It’s 5:10 AM and the buzzing of my phone alarm beside my pillow signals it is time to get moving. I shuffle out of bed, put in my contacts, feed the cat, and start warming the kettle for my pour over coffee. By 5:45, I am out on the dark quiet sidewalk, starting my miles under the stars and the moon, if I am lucky. Sometimes I greet clouds or fog. An overcast sky is incredibly striking when lit by the streetlamps; the eerily punctuated ecru disappearing only as the sky itself brightens with the coming dawn. As the fall settles herself in, there are the mornings of bluster and rain. And certainly, more rain and wind to come…
Over the summer, I became an early morning runner. It started as a way to beat the heat. I figured if I could get in a run before 7:00 AM, I would enjoy some of the coolest and freshest air of the day. At first, it felt challenging to run so early. I had to fine-tune the amount of time I needed between waking up and lacing up my shoes. Rushing made me flustered, but too much time tempted me to stay in my slippers and drink another cup of coffee. I had to rewire my brain circuitry to reclaim the joy of running during a season when I had just returned to reliably uninterrupted nights of sleep. Despite all of these factors, I found the results of running before the rest of the day’s noise, panic, rhythm, and people to be irresistibly fortifying. The mornings, which I, as a working mother of two, had grown deeply accustomed to experiencing as frustrating, harried, and overwhelming, became, over time, a sanctuary for my own silence and movement.
I write, now, as a full convert to the daily morning run. I still enjoy my walks in the woods at lunch during the work week, and my long runs on the weekends and days away from the office, but the early morning miles are a particularly potent balm to mitigate stress and angst as I begin the day. And my mindset has changed from hoping that I can squeeze in a run after work, to returning home with the satisfaction that I am actually quite finished with the labors of the day, able to retire to the evening routine with my family. I joke with my dearest ones that morning running makes me less of an asshole when I get to the office. I am partially serious. In a new position with increased responsibilities from supervising to teaching, my days flow best when I begin with a full cup of empathy. Personally, running practice has always afforded me the quiet stillness, deep inside, from which to bloom thoughtful, productive, and loving sentiments.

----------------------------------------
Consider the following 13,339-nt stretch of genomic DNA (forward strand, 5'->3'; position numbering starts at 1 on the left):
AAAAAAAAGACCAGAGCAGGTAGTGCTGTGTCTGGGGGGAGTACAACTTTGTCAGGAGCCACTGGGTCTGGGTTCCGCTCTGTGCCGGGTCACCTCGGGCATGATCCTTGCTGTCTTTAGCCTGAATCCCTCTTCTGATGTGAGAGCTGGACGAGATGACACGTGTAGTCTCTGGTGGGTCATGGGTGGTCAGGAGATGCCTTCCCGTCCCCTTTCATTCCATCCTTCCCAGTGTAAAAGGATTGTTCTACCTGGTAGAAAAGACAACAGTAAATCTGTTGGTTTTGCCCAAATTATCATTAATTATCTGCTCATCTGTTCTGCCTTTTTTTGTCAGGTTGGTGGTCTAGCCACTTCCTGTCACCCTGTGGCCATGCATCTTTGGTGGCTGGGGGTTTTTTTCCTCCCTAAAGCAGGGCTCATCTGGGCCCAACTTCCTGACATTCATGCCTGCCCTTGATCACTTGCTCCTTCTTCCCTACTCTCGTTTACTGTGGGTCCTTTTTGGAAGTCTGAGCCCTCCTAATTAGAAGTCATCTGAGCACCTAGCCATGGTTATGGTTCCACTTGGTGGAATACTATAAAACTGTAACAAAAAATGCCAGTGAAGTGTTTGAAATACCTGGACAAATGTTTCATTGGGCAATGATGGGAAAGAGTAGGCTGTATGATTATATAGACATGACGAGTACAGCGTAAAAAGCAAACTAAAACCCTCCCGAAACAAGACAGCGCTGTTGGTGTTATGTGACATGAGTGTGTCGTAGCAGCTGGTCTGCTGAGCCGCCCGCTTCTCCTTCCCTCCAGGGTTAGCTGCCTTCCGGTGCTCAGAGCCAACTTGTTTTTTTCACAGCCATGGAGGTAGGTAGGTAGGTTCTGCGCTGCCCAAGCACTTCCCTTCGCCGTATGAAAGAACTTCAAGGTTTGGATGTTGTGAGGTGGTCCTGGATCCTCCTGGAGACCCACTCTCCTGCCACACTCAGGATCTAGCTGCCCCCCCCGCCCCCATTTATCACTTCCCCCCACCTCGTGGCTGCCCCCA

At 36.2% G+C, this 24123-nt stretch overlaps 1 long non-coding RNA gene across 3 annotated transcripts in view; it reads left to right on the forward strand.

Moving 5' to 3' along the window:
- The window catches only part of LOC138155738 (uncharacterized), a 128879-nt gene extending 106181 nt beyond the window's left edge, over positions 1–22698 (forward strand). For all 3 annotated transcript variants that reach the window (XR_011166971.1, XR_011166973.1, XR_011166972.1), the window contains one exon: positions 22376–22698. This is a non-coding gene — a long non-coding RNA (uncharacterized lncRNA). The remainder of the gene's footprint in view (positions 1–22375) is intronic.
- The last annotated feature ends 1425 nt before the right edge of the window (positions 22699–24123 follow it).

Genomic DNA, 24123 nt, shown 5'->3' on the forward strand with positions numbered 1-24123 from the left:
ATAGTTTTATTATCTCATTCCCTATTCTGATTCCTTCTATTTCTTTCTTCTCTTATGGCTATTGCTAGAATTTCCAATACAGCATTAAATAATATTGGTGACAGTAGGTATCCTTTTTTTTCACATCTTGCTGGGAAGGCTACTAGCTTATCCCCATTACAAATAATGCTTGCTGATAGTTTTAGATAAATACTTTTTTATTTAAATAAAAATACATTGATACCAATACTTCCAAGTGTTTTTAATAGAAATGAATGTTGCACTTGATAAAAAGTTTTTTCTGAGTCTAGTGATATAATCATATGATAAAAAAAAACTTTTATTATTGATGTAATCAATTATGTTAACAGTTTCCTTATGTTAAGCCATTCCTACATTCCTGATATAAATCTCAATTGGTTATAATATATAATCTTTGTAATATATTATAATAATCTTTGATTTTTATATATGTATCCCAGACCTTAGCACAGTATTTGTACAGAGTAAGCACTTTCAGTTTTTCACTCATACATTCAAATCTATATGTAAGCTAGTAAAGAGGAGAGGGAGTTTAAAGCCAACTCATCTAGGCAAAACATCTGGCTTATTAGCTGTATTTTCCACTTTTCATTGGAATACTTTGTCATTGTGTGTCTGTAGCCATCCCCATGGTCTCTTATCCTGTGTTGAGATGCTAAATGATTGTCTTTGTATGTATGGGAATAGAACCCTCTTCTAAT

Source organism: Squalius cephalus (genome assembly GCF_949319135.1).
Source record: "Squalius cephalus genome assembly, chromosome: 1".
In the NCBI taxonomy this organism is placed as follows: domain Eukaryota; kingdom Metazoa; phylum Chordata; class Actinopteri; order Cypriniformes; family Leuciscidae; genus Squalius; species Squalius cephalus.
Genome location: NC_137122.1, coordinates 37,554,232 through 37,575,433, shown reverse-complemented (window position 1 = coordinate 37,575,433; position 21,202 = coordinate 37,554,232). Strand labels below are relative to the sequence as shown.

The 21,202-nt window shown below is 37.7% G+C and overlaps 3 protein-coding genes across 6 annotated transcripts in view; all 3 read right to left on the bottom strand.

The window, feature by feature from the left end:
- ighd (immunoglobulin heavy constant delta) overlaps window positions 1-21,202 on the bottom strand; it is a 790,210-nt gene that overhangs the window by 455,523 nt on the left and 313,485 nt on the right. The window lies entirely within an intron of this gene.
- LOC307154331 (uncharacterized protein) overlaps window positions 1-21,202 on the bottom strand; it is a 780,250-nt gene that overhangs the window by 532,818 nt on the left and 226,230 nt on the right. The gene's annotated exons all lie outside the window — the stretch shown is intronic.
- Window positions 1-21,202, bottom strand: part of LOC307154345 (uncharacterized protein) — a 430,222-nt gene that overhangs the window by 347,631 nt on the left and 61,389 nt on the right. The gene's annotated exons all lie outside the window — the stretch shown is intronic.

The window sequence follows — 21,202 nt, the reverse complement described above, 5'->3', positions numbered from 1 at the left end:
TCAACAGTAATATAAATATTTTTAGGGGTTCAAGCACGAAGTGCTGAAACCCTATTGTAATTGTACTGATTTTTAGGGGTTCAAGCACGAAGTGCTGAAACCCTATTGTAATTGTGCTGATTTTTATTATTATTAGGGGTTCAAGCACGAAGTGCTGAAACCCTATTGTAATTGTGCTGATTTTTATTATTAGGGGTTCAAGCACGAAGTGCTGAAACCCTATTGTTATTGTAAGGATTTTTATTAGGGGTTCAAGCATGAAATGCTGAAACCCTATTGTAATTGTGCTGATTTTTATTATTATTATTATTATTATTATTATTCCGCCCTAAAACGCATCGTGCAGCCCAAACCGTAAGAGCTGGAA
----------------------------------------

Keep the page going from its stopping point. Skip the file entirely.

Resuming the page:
This summer I really felt a transformational leap in my running. I learned new trails, ran and hiked new mountains, and have found new approaches to maintaining a high weekly mileage without injury or burnout. Life is comprised of seasons, and the intensity of a running practice waxes and wanes. For the time being, I find returning home to a slumbering house after an entire adventure under the cover of the night’s last hours to be exactly right in this moment.